AAA, National Sleep Foundation team up to defeat drowsy driving
Two out of five drivers admit to having fallen asleep while driving, according to the AAA Foundation for Traffic Safety. And one in 10 drivers have fallen asleep at the wheel in the past year. More than 25 percent of those surveyed by AAA admitted to driving despite being so tired that they had difficulty keeping their eyes open.
Of drivers surveyed, 85 percent said it was "completely unacceptable" for someone to drive if they were so tired that they couldn’t keep their eyes open. About 16.5 percent of deadly crashes, 12.5 percent of serious injury crashes and 7 percent of small crashes involve a drowsy driver, according to the National Highway Traffic Safety Administration.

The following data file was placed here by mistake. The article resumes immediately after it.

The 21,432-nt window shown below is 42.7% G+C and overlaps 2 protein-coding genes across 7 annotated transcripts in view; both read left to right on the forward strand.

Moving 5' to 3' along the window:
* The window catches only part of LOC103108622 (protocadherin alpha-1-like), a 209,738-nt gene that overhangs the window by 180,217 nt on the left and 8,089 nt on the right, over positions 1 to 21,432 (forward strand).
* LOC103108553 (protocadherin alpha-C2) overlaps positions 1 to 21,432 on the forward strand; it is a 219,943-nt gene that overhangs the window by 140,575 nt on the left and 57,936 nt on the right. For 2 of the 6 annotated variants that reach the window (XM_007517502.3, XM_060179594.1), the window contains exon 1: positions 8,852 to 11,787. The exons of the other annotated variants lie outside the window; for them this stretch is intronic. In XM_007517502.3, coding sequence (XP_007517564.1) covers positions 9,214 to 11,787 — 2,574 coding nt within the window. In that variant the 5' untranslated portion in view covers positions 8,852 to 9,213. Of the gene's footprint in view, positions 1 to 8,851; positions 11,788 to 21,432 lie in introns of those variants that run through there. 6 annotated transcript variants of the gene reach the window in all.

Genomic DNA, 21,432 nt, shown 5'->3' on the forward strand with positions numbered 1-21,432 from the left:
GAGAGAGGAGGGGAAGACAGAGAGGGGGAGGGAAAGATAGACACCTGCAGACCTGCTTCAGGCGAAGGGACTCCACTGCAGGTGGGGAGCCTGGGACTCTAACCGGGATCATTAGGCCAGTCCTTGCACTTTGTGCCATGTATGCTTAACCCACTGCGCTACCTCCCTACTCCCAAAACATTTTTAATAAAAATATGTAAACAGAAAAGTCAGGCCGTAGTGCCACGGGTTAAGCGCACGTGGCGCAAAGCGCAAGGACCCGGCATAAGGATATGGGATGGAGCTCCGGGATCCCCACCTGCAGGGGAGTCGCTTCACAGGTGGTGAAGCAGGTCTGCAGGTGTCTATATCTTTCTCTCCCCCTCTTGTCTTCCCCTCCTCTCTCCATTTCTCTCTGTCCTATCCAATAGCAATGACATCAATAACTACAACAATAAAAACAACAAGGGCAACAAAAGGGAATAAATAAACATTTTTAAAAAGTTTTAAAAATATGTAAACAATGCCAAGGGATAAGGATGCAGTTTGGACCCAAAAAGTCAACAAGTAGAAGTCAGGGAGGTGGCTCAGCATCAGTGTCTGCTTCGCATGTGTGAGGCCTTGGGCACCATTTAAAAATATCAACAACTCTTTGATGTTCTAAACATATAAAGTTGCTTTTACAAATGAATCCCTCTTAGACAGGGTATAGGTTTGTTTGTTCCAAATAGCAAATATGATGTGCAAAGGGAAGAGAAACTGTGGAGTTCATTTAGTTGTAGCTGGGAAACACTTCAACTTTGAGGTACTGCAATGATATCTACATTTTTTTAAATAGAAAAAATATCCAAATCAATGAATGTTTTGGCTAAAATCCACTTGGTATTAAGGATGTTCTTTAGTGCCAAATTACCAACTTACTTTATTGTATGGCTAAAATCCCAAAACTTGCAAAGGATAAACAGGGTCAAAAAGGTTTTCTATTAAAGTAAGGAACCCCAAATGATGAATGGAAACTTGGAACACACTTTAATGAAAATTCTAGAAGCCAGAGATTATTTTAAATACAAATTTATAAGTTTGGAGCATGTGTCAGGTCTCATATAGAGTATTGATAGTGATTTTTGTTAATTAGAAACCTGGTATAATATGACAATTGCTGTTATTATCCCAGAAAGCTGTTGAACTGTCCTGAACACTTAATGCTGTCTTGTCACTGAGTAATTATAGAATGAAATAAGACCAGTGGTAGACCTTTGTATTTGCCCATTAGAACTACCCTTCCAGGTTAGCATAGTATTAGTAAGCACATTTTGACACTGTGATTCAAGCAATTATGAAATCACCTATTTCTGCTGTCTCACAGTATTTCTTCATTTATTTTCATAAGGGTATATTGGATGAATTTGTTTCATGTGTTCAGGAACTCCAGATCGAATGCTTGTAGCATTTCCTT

To avoid drowsiness, AAA suggests:
• Get at least six hours of sleep the night before a long trip;
• Schedule a break every 100 miles;
• Travel at hours when the driver is normally awake;
• Stop driving when drowsiness occurs.
"When you are behind the wheel of a car, being sleepy is very dangerous. Sleepiness decreases awareness, slows reaction time, and impairs judgment, just like drugs or alcohol, contributing to the possibility of a crash," said Peter Kissinger, AAA Foundation president and CEO. "We need to change the culture so that not only will drivers recognize the dangers of driving while drowsy but will stop doing it."
For more information on Drowsy Driving Prevention Week, go to aaafoundation.org.